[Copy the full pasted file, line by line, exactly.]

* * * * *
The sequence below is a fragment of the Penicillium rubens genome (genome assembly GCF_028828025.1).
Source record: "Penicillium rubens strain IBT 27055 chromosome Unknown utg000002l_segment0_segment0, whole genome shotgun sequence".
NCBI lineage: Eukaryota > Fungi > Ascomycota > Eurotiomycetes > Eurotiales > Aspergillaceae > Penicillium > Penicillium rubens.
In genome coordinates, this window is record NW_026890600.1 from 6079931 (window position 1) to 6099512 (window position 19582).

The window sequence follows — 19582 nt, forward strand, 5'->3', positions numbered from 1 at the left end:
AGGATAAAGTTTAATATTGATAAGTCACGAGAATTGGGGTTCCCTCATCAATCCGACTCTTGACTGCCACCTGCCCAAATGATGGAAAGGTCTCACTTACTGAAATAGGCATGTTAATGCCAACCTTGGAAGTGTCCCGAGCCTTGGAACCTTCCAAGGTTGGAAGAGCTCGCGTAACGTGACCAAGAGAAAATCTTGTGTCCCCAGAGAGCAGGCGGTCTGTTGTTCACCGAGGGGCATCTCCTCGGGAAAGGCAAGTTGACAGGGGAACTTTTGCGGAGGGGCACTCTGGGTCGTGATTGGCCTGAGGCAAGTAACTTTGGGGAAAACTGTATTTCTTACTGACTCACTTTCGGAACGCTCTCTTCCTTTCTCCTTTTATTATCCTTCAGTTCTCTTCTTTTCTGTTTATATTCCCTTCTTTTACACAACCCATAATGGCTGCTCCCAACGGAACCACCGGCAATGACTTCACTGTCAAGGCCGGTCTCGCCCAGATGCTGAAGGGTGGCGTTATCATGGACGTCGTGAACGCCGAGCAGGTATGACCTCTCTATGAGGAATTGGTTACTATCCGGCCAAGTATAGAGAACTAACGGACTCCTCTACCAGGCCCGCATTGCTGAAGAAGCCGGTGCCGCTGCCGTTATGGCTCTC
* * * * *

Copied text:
The sequence below is a fragment of the Penicillium rubens genome (genome assembly GCF_028828025.1).
Source record: "Penicillium rubens strain IBT 27055 chromosome Unknown utg000002l_segment0_segment0, whole genome shotgun sequence".
NCBI lineage: Eukaryota > Fungi > Ascomycota > Eurotiomycetes > Eurotiales > Aspergillaceae > Penicillium > Penicillium rubens.
In genome coordinates, this window is record NW_026890600.1 from 6079931 (window position 1) to 6099512 (window position 19582).

The window sequence follows — 19582 nt, forward strand, 5'->3', positions numbered from 1 at the left end:
AGGATAAAGTTTAATATTGATAAGTCACGAGAATTGGGGTTCCCTCATCAATCCGACTCTTGACTGCCACCTGCCCAAATGATGGAAAGGTCTCACTTACTGAAATAGGCATGTTAATGCCAACCTTGGAAGTGTCCCGAGCCTTGGAACCTTCCAAGGTTGGAAGAGCTCGCGTAACGTGACCAAGAGAAAATCTTGTGTCCCCAGAGAGCAGGCGGTCTGTTGTTCACCGAGGGGCATCTCCTCGGGAAAGGCAAGTTGACAGGGGAACTTTTGCGGAGGGGCACTCTGGGTCGTGATTGGCCTGAGGCAAGTAACTTTGGGGAAAACTGTATTTCTTACTGACTCACTTTCGGAACGCTCTCTTCCTTTCTCCTTTTATTATCCTTCAGTTCTCTTCTTTTCTGTTTATATTCCCTTCTTTTACACAACCCATAATGGCTGCTCCCAACGGAACCACCGGCAATGACTTCACTGTCAAGGCCGGTCTCGCCCAGATGCTGAAGGGTGGCGTTATCATGGACGTCGTGAACGCCGAGCAGGTATGACCTCTCTATGAGGAATTGGTTACTATCCGGCCAAGTATAGAGAACTAACGGACTCCTCTACCAGGCCCGCATTGCTGAAGAAGCCGGTGCCGCTGCCGTTATGGCTCTC